My First Dowel Kite

by Carl
(Nassau, The Bahamas)

I used to make kites when I was smaller. Some were poorly constructed and refused to fly. As I got older and more experienced, I started to build better quality kites and their flying characteristics improved.

Recently, I spent a weekend making the Dowel Dopero. It flew great! I laid on my back and watched it dancing in the air. Then I let it out to 400 feet. The kite was "sleeping" in the air! I was so proud.

Guess what? I let out even more string! Yep, I flew it at 800 feet. It looked tiny up there. When I finally decided to reel it in, it started to flip.

No! I kept pulling it in and it crashed a few hundred feet away. I was so angry. Why did I have it so high in the first place. It was impossible to find it in the trees, and I only managed to salvage some string. It was only dowels and plastic anyway, so, I made a new one and a Dowel Sled.

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Flipping
by: Tim Parish

That's a real shame - to lose a Dowel Dopero kite on the very first flight. At least it proved what the design could do, up to that point!

It seems a sudden gust up there might have caused a failure. Either a sail tie pulled out or perhaps an end cap tape let go. Either of which would have unbalanced the kite. Come to think of it, I'm pretty sure this actually happened to my own Dowel Dopero once, when the general wind strength was a bit too high for it. The kite came to ground but was easily fixed to fly another day.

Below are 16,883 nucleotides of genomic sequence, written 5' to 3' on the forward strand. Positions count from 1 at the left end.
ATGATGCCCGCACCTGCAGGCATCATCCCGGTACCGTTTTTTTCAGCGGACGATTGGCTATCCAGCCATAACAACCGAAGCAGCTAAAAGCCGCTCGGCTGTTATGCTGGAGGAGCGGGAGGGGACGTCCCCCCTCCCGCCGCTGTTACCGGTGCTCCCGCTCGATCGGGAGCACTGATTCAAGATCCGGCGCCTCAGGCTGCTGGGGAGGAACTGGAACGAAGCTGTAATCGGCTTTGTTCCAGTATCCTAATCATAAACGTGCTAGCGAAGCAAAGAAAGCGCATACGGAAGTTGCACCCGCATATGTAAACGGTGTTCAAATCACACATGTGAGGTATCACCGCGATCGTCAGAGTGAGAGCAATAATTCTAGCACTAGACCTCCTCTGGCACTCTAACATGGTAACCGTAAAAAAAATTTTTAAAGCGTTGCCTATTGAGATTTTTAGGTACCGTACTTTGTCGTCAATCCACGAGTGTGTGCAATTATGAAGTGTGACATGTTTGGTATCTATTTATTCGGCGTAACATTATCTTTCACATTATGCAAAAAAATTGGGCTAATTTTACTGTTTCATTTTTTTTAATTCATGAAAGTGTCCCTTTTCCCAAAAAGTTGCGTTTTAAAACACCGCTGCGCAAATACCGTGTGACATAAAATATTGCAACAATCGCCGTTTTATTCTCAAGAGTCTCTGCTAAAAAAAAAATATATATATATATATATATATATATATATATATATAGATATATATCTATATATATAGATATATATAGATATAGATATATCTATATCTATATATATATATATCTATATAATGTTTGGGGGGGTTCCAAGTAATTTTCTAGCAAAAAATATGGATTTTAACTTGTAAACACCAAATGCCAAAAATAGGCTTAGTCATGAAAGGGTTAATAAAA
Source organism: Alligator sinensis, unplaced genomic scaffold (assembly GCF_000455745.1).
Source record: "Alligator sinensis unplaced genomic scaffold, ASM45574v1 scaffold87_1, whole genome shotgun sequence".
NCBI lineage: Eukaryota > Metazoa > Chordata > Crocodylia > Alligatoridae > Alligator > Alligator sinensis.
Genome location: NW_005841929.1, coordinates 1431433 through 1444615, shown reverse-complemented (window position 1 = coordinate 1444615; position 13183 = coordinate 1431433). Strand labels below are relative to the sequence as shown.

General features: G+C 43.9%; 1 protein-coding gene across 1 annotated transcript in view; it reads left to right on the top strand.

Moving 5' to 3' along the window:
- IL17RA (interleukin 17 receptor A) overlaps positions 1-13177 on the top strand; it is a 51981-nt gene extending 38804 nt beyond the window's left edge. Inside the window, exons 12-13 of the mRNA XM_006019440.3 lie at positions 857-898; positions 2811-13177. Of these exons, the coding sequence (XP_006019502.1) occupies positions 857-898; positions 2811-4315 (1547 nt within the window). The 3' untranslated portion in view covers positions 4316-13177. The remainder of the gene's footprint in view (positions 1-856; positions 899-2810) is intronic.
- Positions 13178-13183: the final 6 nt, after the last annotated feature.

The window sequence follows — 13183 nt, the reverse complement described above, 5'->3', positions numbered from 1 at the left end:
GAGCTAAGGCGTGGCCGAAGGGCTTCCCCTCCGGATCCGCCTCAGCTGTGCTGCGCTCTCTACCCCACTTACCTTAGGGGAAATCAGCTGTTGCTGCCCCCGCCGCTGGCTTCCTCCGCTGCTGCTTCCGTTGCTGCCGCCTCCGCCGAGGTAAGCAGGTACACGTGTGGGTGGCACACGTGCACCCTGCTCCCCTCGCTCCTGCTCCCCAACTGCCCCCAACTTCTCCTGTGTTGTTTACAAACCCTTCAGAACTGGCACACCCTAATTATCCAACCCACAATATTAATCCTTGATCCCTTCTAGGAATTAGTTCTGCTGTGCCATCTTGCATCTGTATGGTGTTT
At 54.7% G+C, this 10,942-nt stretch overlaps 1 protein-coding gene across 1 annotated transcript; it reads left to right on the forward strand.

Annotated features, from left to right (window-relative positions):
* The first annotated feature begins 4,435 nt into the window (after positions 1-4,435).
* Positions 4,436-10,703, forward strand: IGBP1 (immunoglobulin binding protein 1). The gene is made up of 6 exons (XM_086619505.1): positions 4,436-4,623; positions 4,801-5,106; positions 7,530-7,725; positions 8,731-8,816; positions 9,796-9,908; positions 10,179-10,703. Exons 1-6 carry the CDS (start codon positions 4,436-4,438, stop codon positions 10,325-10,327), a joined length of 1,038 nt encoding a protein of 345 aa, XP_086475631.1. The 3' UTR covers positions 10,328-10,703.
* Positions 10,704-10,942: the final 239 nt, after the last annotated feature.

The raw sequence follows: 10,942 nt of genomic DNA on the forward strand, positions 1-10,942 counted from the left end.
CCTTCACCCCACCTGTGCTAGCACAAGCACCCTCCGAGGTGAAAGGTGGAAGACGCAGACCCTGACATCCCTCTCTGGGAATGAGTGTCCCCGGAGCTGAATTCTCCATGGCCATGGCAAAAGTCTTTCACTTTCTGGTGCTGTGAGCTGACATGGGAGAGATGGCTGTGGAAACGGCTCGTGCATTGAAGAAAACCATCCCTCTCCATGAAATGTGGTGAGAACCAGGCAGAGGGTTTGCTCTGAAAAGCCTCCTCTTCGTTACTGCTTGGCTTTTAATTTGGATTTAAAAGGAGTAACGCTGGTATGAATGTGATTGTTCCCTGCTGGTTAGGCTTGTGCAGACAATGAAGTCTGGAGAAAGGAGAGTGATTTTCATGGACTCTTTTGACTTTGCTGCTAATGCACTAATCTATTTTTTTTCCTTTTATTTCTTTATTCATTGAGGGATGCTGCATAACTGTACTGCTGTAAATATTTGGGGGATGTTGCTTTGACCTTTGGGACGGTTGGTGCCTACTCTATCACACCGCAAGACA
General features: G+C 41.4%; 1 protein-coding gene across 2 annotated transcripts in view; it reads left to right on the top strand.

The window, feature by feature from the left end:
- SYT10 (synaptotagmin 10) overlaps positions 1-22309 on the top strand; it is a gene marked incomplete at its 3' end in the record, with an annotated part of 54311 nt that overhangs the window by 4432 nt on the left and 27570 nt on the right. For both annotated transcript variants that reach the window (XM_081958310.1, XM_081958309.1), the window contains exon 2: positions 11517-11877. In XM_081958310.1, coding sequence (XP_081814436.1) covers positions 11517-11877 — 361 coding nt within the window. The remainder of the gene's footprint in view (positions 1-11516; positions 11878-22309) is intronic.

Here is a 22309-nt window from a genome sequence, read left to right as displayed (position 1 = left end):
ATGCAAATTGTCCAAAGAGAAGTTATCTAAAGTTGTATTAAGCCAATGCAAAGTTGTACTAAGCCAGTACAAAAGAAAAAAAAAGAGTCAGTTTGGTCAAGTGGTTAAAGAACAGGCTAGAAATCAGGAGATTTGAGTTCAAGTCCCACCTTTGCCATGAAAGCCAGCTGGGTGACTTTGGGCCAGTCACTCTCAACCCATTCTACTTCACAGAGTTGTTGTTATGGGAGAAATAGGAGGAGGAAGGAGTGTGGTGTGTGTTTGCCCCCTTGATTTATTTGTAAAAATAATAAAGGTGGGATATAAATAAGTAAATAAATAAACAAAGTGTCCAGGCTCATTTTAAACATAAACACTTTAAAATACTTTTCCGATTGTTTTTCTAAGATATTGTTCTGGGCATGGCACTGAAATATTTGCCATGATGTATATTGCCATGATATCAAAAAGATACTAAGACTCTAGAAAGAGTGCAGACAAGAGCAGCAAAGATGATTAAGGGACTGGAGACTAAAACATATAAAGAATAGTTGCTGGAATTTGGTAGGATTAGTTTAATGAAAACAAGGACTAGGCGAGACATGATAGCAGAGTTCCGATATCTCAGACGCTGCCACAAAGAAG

I lost my own Dowel Barn Door kite once, in similar circumstances. Moral of both our stories - don't fly higher than the distance to the nearest downwind obstacle :-)

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E-book special of the month (25% off)...

The Dopero is someone's clever idea to combine 2 Roller kites! Double Pearson Roller is where the name comes from. The resulting flat portion of sail in the middle makes this a very efficient design in light wind.

Even more so than the Roller before it, this kite has an attractive aircraft-like appearance in the air. This MBK version also excels in light winds.

If you have made Diamonds before, this kite takes somewhat more time to make. With the help of my instructions, it's still do-able by a beginner.

Get the e-book for making the MBK Dowel Dopero kite. After making your first one in plastic and seeing how it performs, you can try soft Tyvek or rip-stop nylon for your next build.

This Dopero can fly in quite a wide range of wind speeds thanks to the 4-pont bridle. The bridle lines keep the frame more rigid than a 2-point bridle could. Tail(s) are entirely optional, but may be added for looks.

The e-book is a PDF file - which means printable instructions to refer to while you make the kite. It also means convenient off-line access if that suits you better.



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Wind Speeds


Light air
1-5 km/h
1-3 mph
1-3 knots
Beaufort 1

Light breeze
6–11 km/h
4–7 mph
4–6 knots
Beaufort 2    

Gentle breeze
12–19 km/h
8–12 mph
7–10 knots
Beaufort 3    

Moderate breeze
20–28 km/h
13–18 mph
11–16 knots
Beaufort 4    

Fresh breeze
29–38 km/h
19–24 mph
17–21 knots
Beaufort 5    

Strong breeze
39–49 km/h
25–31 mph
22–27 knots
Beaufort 6

High Wind
50-61 km/h
32-38 mph
28-33 knots
Beaufort 7